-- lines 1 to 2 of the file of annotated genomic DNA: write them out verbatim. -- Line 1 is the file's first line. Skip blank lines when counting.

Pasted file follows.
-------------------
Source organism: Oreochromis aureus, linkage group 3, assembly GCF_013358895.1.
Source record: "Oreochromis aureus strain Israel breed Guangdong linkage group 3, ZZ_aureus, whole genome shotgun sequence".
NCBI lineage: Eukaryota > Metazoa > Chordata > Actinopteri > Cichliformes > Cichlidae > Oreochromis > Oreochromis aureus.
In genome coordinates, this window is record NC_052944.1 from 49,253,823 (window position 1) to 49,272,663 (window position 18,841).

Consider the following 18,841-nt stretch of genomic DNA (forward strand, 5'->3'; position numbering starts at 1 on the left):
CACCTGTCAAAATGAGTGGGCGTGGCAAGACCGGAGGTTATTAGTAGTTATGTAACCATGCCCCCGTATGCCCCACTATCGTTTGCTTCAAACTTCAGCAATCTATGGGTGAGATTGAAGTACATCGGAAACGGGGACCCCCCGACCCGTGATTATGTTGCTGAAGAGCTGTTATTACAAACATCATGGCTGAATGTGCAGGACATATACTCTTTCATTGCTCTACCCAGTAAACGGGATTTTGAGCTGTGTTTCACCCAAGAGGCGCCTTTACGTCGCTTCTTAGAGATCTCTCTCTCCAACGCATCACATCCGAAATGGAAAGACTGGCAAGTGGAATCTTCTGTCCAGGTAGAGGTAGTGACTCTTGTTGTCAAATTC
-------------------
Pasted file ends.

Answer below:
Source organism: Oreochromis aureus, linkage group 3, assembly GCF_013358895.1.
Source record: "Oreochromis aureus strain Israel breed Guangdong linkage group 3, ZZ_aureus, whole genome shotgun sequence".